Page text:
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South Australia worms, flies and lice update - May 2019

SA WormBoss Worm Control Programs

SA WormBoss Drench Decision Guides





Adelaide: Colin Trengove, Sheep Health Lecturer (UA Roseworthy campus) (

Rain at last! Many parts of South Australia received 30+mm during May. This follows the driest period experienced in 50 years for much of the State. Seeding is now well underway for all who intend to crop, but long-range forecasts are less than encouraging for a bountiful winter.

Not deterred by the dry start, worm egg counts have risen in the last month as per normal. This rise has corresponded with the increased worm risk as ewe immunity wanes around lambing time. It may have also been exacerbated by the shortage of hay and grain after the long dry period, and combined with the worm risk associated with confinement feeding, it is anticipated that most stock owners will have drenched pre-lambing.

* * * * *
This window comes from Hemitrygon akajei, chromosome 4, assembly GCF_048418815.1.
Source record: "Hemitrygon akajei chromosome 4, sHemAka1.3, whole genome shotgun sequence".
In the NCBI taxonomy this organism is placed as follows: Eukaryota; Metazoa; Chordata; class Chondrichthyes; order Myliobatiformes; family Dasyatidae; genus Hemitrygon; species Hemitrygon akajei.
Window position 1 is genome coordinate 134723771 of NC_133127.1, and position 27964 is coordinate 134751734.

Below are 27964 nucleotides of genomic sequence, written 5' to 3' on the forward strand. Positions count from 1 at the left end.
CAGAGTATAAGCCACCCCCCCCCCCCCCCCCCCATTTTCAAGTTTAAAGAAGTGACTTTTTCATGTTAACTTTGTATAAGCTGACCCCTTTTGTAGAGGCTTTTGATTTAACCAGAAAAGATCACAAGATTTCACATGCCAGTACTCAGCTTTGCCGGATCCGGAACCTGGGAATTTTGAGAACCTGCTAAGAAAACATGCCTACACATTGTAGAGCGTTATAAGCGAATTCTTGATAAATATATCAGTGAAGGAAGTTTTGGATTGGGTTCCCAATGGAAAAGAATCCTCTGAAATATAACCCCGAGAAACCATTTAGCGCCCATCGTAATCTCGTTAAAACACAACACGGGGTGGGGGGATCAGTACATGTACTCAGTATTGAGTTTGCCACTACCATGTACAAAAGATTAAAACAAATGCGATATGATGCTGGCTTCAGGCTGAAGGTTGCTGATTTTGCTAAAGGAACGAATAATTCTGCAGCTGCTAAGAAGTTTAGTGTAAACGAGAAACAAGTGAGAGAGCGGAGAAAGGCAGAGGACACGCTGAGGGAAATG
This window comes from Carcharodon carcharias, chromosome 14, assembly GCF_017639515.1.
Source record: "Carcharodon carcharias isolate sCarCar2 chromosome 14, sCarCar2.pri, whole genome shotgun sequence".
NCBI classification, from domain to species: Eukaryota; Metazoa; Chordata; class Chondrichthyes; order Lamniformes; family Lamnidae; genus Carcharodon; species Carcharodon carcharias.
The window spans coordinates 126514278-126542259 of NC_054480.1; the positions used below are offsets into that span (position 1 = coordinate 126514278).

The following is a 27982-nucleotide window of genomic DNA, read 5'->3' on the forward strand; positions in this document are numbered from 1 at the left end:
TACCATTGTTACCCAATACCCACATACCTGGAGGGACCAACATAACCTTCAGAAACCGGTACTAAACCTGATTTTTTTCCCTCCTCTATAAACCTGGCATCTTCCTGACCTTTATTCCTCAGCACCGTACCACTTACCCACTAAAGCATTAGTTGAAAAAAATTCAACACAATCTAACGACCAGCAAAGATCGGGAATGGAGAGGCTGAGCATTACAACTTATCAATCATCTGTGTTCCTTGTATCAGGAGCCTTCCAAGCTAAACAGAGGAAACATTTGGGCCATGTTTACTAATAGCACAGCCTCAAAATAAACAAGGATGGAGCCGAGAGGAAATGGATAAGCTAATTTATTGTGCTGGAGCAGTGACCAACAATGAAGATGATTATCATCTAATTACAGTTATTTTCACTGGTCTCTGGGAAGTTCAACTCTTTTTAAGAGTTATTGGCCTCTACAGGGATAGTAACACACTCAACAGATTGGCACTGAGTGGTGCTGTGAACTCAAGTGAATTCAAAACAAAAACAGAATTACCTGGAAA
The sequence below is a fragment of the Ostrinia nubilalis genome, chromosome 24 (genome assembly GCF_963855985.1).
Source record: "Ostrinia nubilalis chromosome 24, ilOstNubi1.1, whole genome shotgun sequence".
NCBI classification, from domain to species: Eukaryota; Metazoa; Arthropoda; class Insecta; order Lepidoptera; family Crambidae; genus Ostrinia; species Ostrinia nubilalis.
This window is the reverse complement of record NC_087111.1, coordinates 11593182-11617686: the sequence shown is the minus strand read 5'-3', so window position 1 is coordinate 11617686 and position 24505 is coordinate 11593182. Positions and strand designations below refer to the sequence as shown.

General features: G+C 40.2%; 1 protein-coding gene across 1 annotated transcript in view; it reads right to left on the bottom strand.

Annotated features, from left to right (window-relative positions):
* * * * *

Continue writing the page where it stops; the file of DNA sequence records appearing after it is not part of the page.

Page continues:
The exceptional lack of ground cover combined with the emerging green pick will be contributing to larval uptake in ensuing weeks, and so worm egg count (WEC) monitoring will be critical to maintaining optimum worm control. The choice of worm drench should it be required during winter is not critical as most of the worm population is in a larval form on pastures rather than in the gut. However, high WECs usually indicate a drench is required to give the animal at least temporary relief from a worm burden.

As a general rule strategic use of highly effective “triple active” drenches (i.e. three active chemical ingredients) are recommended to prevent worm burdens. In contrast, salvage drenching is required in the face of high worm burdens, and a single active drench may be sufficient to knock it down, but be aware of the potential to leave behind a large number of resistant worms.   

Even in these tough years, a drench to lambs at lamb marking is not indicated. If you’re concerned, check the egg count in 15–20 lambs in the lead up to marking. Drenching ewes at lamb marking is similarly unnecessary unless the mob is being moved to a low worm risk pasture. Once again use monitoring to assist your decision making.


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